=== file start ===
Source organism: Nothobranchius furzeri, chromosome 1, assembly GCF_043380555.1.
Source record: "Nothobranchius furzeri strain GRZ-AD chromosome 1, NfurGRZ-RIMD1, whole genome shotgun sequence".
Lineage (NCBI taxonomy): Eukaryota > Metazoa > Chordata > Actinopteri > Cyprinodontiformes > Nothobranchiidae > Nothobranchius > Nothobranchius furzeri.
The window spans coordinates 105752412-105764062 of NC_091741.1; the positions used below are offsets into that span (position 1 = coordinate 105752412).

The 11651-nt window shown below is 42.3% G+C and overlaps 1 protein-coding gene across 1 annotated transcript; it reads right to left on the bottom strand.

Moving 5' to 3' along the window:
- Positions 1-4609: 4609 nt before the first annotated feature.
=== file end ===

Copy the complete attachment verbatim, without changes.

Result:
Source organism: Nothobranchius furzeri, chromosome 1, assembly GCF_043380555.1.
Source record: "Nothobranchius furzeri strain GRZ-AD chromosome 1, NfurGRZ-RIMD1, whole genome shotgun sequence".
Lineage (NCBI taxonomy): Eukaryota > Metazoa > Chordata > Actinopteri > Cyprinodontiformes > Nothobranchiidae > Nothobranchius > Nothobranchius furzeri.
The window spans coordinates 105752412-105764062 of NC_091741.1; the positions used below are offsets into that span (position 1 = coordinate 105752412).

The 11651-nt window shown below is 42.3% G+C and overlaps 1 protein-coding gene across 1 annotated transcript; it reads right to left on the bottom strand.

Moving 5' to 3' along the window:
- Positions 1-4609: 4609 nt before the first annotated feature.